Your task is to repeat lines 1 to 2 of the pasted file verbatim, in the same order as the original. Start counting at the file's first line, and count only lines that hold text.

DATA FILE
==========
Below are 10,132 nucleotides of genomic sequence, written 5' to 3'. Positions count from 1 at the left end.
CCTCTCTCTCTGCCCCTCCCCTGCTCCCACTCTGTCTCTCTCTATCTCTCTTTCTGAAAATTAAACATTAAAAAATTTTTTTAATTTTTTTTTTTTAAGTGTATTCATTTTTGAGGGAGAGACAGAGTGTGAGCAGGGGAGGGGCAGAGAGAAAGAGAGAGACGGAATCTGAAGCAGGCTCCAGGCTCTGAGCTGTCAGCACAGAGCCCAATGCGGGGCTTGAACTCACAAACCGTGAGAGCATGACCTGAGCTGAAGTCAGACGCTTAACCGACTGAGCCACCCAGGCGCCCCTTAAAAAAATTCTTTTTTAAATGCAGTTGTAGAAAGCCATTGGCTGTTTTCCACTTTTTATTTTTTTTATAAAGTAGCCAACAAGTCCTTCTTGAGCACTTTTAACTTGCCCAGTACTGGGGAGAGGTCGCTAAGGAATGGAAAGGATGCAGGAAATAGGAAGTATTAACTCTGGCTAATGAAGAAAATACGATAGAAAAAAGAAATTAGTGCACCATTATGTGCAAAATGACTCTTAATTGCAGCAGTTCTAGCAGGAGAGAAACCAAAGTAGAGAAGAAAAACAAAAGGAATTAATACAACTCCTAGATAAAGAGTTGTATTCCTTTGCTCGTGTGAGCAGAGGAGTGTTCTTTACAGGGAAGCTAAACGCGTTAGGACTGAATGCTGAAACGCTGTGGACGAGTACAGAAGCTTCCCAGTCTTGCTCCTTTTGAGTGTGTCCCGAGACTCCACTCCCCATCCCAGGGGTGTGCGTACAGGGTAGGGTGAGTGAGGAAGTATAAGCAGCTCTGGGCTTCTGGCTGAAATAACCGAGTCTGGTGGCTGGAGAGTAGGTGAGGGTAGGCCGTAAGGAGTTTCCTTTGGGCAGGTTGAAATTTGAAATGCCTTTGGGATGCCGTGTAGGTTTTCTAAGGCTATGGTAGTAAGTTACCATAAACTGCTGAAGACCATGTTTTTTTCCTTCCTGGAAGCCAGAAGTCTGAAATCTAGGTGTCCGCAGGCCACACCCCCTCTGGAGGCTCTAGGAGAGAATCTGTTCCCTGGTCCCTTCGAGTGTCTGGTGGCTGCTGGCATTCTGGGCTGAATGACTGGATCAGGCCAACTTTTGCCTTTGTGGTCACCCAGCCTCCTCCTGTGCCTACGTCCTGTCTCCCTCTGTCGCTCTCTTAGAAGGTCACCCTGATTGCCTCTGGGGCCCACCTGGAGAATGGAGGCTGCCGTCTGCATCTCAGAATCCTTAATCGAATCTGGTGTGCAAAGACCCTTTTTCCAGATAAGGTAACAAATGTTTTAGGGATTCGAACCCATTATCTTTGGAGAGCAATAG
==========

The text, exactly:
Below are 10,132 nucleotides of genomic sequence, written 5' to 3'. Positions count from 1 at the left end.
CCTCTCTCTCTGCCCCTCCCCTGCTCCCACTCTGTCTCTCTCTATCTCTCTTTCTGAAAATTAAACATTAAAAAATTTTTTTAATTTTTTTTTTTTAAGTGTATTCATTTTTGAGGGAGAGACAGAGTGTGAGCAGGGGAGGGGCAGAGAGAAAGAGAGAGACGGAATCTGAAGCAGGCTCCAGGCTCTGAGCTGTCAGCACAGAGCCCAATGCGGGGCTTGAACTCACAAACCGTGAGAGCATGACCTGAGCTGAAGTCAGACGCTTAACCGACTGAGCCACCCAGGCGCCCCTTAAAAAAATTCTTTTTTAAATGCAGTTGTAGAAAGCCATTGGCTGTTTTCCACTTTTTATTTTTTTTATAAAGTAGCCAACAAGTCCTTCTTGAGCACTTTTAACTTGCCCAGTACTGGGGAGAGGTCGCTAAGGAATGGAAAGGATGCAGGAAATAGGAAGTATTAACTCTGGCTAATGAAGAAAATACGATAGAAAAAAGAAATTAGTGCACCATTATGTGCAAAATGACTCTTAATTGCAGCAGTTCTAGCAGGAGAGAAACCAAAGTAGAGAAGAAAAACAAAAGGAATTAATACAACTCCTAGATAAAGAGTTGTATTCCTTTGCTCGTGTGAGCAGAGGAGTGTTCTTTACAGGGAAGCTAAACGCGTTAGGACTGAATGCTGAAACGCTGTGGACGAGTACAGAAGCTTCCCAGTCTTGCTCCTTTTGAGTGTGTCCCGAGACTCCACTCCCCATCCCAGGGGTGTGCGTACAGGGTAGGGTGAGTGAGGAAGTATAAGCAGCTCTGGGCTTCTGGCTGAAATAACCGAGTCTGGTGGCTGGAGAGTAGGTGAGGGTAGGCCGTAAGGAGTTTCCTTTGGGCAGGTTGAAATTTGAAATGCCTTTGGGATGCCGTGTAGGTTTTCTAAGGCTATGGTAGTAAGTTACCATAAACTGCTGAAGACCATGTTTTTTTCCTTCCTGGAAGCCAGAAGTCTGAAATCTAGGTGTCCGCAGGCCACACCCCCTCTGGAGGCTCTAGGAGAGAATCTGTTCCCTGGTCCCTTCGAGTGTCTGGTGGCTGCTGGCATTCTGGGCTGAATGACTGGATCAGGCCAACTTTTGCCTTTGTGGTCACCCAGCCTCCTCCTGTGCCTACGTCCTGTCTCCCTCTGTCGCTCTCTTAGAAGGTCACCCTGATTGCCTCTGGGGCCCACCTGGAGAATGGAGGCTGCCGTCTGCATCTCAGAATCCTTAATCGAATCTGGTGTGCAAAGACCCTTTTTCCAGATAAGGTAACAAATGTTTTAGGGATTCGAACCCATTATCTTTGGAGAGCAATAG